A youngish couple, Yeong-soo (Kim Joo-hyuk) and Min-jeong (Lee Yoo-young), are resting in bed, discussing her do’s and don’ts. After going in rounds about the same issues, they decide to take a break in their relationship. The next day, Min-jeong has vanished without a trace. Instead a woman shows up looking exactly like Min-jeong. Or is she Ming-jeong, just lying to not be her?
Yourself and Yours joins the many films which depict men’s confusion and ideals about women. In some films, the same woman might be portrayed by two different actresses, but here the same actress seems to be (possibly) playing two different women.
The film is also another addition to writer-director Hong Sang-soo’s oeuvre of personal and intimate portraits, where intellectually leaning people have a lot of time on their hands to sit in soju bars and coffee shops, spending hours discussing their relationships, work, and ideas about life. Hong often casts same actors, with one of them playing his alter ego, aka a filmmaker. The women are often wannabe writers or visual artists, with the men offering them positions as muses, which they would seemingly fit, but in the end they want to have their own path. What saves Hong’s films from male-centered ego boosting is his good natured, slightly ironic view of his characters. Hong’s films are perhaps dramas with a comedic touch, or serious relationship comedies.
Yeong-soo is irritated over his girlfriend Min-jeong, who tends to overdo it with drinks. They have made an agreement: Min-jeong will drink only five soju and an occasional beer per night (as Koreans are notorious drinkers, this would count as moderate for a slender woman). Yeong-soo has also problems with his mother and wonders if he should even stay with Min-jeong. His neighbor (Kim Eui-sung) claims that Yeong-soo does not know anything about women. A writer named Jaeyoung (Kwon Hae-hyo) spots Min-jeong in a coffees hop, but she claims not to know him. Same happens to filmmaker Sangwon (Yu Jun-sang). So is the woman really Min-jeong, or somebody just resembling her, or intentionally playing her for whatever reason? Nobody knows, and in the end, this is not the real mystery of the film. The real problem is that Young-soo needs to let go of his insecurities and leave his girlfriend to decide some parts of het life herself.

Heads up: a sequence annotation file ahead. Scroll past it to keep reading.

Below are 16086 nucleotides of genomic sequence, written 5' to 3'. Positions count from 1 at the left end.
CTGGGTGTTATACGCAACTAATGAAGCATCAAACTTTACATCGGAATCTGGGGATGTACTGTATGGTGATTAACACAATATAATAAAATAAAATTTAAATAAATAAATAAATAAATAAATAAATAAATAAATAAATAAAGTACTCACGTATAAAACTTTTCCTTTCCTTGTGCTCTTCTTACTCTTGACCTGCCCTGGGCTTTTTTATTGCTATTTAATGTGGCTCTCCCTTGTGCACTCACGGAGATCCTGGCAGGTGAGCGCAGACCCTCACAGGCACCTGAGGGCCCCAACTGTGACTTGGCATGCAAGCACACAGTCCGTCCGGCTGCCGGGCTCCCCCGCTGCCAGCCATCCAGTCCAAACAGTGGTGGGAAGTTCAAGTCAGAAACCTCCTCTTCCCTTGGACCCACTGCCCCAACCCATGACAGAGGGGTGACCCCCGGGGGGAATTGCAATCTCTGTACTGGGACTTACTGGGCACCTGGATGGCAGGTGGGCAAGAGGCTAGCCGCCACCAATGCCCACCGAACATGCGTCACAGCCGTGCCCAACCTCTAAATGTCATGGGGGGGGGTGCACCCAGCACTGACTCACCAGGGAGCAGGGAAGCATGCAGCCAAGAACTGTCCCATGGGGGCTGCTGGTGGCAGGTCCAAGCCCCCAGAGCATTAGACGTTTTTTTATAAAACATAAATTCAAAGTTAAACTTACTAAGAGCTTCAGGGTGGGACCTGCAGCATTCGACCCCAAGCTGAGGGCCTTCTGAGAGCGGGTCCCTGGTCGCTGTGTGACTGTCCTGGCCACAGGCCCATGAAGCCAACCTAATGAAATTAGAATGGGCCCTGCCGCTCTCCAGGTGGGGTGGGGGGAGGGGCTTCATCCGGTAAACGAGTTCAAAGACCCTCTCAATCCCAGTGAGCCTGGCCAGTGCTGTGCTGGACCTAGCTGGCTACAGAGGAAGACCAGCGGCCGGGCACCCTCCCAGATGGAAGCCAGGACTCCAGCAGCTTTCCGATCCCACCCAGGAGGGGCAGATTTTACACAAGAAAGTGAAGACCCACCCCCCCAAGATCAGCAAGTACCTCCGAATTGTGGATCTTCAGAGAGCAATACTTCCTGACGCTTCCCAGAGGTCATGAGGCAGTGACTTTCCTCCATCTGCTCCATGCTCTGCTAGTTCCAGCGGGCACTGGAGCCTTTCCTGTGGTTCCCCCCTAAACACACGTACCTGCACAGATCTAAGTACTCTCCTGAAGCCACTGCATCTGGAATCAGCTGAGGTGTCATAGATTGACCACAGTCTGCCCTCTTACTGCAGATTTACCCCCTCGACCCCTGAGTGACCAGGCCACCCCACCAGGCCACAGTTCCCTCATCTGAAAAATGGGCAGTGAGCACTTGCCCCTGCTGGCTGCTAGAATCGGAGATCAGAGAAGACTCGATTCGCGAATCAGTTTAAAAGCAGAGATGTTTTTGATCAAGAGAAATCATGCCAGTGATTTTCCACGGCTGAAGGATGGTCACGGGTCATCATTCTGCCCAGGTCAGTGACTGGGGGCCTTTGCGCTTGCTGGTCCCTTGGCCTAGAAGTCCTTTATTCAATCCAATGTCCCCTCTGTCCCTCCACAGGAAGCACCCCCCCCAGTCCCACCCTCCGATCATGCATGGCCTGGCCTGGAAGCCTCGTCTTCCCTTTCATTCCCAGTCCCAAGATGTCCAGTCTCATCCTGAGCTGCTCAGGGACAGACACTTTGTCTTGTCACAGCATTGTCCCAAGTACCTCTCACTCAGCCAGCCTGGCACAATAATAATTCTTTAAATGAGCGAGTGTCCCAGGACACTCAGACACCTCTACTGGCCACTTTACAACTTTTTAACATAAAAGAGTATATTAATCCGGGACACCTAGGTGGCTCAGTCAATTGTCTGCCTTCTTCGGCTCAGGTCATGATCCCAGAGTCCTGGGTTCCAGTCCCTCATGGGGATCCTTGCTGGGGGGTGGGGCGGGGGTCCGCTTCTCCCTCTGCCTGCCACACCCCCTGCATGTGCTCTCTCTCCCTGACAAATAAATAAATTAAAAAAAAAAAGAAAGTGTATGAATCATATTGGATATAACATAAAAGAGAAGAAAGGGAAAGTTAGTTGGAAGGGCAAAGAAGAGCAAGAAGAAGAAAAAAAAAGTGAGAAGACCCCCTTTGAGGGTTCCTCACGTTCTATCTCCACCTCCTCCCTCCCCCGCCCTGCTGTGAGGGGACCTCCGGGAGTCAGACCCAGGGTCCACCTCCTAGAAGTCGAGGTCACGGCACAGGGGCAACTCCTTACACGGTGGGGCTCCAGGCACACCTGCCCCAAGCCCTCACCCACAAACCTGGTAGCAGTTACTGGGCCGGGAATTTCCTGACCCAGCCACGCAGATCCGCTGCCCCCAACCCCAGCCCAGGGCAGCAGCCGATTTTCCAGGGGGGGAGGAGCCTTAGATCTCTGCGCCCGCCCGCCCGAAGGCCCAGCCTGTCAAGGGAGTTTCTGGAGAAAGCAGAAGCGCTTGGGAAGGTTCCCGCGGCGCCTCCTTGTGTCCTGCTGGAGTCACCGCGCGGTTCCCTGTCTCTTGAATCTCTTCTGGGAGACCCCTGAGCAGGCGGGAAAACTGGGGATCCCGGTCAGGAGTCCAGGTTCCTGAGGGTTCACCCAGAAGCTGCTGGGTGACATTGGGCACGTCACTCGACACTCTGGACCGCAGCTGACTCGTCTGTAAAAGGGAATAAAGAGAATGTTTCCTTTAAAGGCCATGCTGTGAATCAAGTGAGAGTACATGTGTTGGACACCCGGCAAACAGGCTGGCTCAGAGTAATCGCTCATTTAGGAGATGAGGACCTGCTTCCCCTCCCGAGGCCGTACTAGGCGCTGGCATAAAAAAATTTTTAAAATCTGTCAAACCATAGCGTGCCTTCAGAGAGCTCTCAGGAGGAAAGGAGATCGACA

Like in most Hong films, the settings are simple: home, bar, coffee shops, a side street, all shot with one non-moving camera shot per scene The focus is on the actors and their interaction, hence no close-ups on anyone’s reaction. In one shot, a shop attendant is undressing a mannequin in the shop window, taking its hands out to get the dress out and a new one on – a symbol of a woman as seen by this bunch of men, who try to second-guess Min-jeong. Hong is always skillful at inserting these kind of, seemingly nonsense shots, which somehow reveal the ideas of the film. His are these carefully crafted but somehow airy and improvisatory slice-of-life stories stories about the kind of people he knows best.
Eija Niskanen is one of the founding members of Helsinki International Film Festival, of programming director for Helsinki Cine Aasia film festival, and the coordinator for Finland Film Festival in Japan.